The calculation of unrecognized tax benefits involves dealing with uncertainties in the application of complex global tax regulations. Management regularly assesses the Company’s tax positions in light of legislative, bilateral tax treaty, regulatory and judicial developments in the countries in which the Company conducts or formerly conducted business. Management believes that it is not reasonably possible that the gross unrecognized tax benefits will change significantly within the next 12 months; however, tax audits remain open and the outcome of any tax audits are inherently uncertain, which could change this judgment in any given quarter.

Income (Loss) From Discontinued Operations, Net of Taxes

The loss from discontinued operations, net of taxes, for fiscal 2012 includes The Show only, which was originally acquired in August 2011. The income from discontinued operations, net of taxes, for fiscal 2011 includes the release of the $5.0 million purchase price holdback related to the sales of our DPS Business to PMC-Sierra, the sale of $1.9 million of patents related to our DPS Business, and $0.2 million of loss from The Show.

The change in discontinued operations in the Transition Period compared to nine-month period ended January 1, 2010 was primarily attributable to the gain of $10.7 million, net of taxes of $6.6 million, on the sale of the DPS Business to PMC-Sierra, which was consummated in June 2010, and was recorded in the Transition Period in “Gain on disposal of discontinued operations, net of taxes,” in the Consolidated Statements of Operations. We also recorded a gain of $0.1 million and $1.0 million in the Transition Period and nine-month period ended January 1, 2010, respectively in “Gain on disposal of discontinued operations, net of taxes,” in the Consolidated Statements of Operations related to the sale of the Snap Server NAS business with Overland. The gain recorded in the Transition Period for the sale of the Snap Server NAS business was based on the cash received in connection with the amended promissory note agreement with Overland, in which Overland was allowed to pay us the remaining $1.2 million receivable plus accrued interest by March 31, 2010. We also incurred “Income (loss) from discontinued operations, net of taxes” of $(18.1) million and $(3.3) million in the Transition Period and nine-month period ended January 1, 2010, respectively, related to the Aristos Business, DPS Business and Snap Server NAS business.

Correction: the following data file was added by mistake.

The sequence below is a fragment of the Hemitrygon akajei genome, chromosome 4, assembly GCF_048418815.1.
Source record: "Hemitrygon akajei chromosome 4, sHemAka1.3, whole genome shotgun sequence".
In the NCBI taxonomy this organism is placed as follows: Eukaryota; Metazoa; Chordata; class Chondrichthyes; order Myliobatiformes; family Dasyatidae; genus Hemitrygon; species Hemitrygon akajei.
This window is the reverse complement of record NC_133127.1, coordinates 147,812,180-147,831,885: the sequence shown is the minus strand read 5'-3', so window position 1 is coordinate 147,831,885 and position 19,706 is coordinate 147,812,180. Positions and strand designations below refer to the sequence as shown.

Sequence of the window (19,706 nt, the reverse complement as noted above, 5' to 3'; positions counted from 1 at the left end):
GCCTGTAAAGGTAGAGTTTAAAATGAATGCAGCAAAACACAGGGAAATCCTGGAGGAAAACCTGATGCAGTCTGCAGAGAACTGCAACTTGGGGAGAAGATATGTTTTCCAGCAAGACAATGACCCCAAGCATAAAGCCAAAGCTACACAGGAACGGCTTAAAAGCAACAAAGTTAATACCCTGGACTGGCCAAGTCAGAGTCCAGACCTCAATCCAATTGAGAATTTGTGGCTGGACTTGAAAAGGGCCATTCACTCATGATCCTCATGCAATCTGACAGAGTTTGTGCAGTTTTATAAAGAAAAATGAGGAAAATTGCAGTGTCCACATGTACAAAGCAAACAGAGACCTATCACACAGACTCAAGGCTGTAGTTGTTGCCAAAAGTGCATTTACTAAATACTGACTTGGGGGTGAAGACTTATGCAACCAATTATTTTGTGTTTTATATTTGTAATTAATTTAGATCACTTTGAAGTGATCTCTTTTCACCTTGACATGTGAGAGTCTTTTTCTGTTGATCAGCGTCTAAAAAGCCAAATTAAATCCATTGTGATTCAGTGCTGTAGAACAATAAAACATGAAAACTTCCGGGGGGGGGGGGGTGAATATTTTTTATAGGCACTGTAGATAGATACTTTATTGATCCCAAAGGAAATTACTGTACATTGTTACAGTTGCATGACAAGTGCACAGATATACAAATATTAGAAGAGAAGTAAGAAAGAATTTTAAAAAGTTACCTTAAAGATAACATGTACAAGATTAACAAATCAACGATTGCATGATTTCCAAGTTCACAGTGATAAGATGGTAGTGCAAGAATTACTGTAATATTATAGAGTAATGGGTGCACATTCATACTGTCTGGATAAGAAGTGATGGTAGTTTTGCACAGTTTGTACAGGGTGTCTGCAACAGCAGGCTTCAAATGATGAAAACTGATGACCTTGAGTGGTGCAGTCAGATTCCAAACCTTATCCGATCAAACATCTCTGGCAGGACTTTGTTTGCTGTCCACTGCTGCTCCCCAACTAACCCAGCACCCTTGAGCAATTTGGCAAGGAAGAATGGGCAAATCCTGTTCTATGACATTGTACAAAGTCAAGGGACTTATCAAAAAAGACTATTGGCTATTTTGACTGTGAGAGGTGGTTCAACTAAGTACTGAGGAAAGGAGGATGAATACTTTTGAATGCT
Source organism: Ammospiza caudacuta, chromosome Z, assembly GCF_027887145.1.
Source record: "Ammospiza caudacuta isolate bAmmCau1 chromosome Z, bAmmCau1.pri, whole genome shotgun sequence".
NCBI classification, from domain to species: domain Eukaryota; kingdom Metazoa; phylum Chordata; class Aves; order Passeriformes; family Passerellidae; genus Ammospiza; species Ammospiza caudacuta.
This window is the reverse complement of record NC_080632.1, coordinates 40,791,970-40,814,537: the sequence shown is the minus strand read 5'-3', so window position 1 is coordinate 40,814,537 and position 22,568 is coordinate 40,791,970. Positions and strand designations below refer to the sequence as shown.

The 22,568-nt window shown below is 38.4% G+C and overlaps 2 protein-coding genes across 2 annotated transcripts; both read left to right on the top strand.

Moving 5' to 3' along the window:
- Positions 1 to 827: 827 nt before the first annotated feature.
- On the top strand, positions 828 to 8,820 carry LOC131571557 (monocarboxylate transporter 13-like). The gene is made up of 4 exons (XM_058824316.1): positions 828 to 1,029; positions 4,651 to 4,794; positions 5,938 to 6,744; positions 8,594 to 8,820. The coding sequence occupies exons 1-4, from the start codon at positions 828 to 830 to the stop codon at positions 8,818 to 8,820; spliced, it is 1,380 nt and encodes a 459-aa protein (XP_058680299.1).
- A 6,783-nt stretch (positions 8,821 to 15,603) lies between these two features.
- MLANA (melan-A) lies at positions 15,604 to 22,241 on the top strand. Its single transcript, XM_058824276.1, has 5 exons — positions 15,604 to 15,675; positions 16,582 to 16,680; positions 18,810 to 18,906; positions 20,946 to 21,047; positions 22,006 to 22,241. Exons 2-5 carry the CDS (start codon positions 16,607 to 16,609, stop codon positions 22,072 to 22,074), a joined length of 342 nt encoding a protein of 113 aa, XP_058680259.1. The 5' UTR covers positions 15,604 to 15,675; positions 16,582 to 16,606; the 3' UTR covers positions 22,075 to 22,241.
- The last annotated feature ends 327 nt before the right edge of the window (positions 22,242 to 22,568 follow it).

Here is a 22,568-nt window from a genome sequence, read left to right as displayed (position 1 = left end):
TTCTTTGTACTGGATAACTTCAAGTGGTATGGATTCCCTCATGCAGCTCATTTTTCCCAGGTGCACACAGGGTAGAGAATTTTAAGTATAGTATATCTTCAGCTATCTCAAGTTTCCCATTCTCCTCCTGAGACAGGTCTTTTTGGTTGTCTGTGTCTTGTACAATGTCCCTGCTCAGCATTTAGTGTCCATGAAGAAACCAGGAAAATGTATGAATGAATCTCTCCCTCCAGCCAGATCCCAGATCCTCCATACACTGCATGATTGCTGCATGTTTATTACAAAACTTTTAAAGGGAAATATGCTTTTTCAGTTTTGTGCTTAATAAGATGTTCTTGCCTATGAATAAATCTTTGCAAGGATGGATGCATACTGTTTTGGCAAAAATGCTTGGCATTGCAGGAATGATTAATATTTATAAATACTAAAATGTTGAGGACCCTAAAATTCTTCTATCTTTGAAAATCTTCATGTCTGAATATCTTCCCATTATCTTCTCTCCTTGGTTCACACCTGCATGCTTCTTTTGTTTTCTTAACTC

Liquidity and Capital Resources

Key Components of Cash Flow